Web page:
The country's main banks were issued a stark warning by Minister for Agriculture Simon Coveney last week when he told them that they must not allow young farmers to become over-burdened with debt.
The minister said he had seen situations in New Zealand when the dairy industry expanded rapidly where young farmers got into debt that they did not have the capacity to repay.
"There is an onus on AIB to give leadership to ensure that we don't allow our young farmers to get into too much debt too quickly," he said.
Mr Coveney added that the banking sector must look at new types of loans such as chattel loans to improve access to finance for a growing farming sector.
"The anecdotal evidence that I'm getting from farmers is that they're finding it difficult to access capital so we need to look at cattle and livestock as liquidity for borrowing," he said.
In a broad-ranging address, the minister also expressed his concerns about a looming superlevy situation.
"There is a danger of farmers getting put out of business before they get going because they hoped that some politician was going to solve their quota problems," he said.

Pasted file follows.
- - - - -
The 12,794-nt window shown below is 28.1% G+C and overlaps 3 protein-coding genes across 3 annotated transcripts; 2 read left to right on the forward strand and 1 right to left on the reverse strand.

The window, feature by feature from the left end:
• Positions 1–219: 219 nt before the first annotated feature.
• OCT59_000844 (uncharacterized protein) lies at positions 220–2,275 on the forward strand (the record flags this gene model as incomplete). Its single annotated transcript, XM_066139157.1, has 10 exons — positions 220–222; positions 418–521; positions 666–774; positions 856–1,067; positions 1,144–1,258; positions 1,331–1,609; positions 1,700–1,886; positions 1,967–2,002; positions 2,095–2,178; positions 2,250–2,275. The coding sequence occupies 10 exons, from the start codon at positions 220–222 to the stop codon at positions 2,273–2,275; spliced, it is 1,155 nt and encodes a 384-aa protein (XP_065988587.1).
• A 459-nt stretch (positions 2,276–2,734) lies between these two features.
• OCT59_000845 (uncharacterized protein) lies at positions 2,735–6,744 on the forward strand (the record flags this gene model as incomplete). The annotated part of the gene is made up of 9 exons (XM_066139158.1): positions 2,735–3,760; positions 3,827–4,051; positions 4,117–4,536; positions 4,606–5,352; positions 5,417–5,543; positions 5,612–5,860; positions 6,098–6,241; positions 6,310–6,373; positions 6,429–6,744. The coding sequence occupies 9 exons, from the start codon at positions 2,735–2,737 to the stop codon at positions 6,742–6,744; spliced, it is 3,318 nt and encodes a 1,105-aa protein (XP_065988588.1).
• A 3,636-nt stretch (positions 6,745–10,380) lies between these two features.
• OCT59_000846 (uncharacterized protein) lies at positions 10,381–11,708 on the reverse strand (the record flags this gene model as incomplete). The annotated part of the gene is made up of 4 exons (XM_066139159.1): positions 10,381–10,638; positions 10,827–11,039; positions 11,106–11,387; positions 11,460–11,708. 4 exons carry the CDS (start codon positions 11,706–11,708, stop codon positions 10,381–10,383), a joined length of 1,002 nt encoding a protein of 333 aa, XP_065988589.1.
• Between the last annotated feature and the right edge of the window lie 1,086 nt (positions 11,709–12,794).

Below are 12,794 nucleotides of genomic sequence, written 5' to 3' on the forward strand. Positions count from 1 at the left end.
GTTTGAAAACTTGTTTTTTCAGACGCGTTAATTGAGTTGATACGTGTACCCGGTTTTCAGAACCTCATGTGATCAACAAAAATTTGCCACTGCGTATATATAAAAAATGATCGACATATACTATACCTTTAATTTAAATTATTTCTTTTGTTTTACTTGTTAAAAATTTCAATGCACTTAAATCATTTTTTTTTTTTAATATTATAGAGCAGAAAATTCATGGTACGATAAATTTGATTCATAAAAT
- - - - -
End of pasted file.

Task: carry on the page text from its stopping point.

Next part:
However, Mr Coveney is still upbeat about the prospects of growth in the agricultural sector, particularly in dairying.
"We will see milk production literally double in southern counties of Cork, Waterford, Kilkenny and Tipperary if we hit the targets laid out in the Food Harvest 2020 report," he said.
In relation to beef, he said that the beef sector had already expanded its output by 10pc in the last 12 months.
He also revealed that the big three accountancy firms, Deloitte, KPMG and Accenture, all have teams of high-level analysts helping the Department of Agriculture carry out expenditure reviews for free. However, he stressed that the awarding of contracts would not be influenced by these companies not charging for the consultants' time.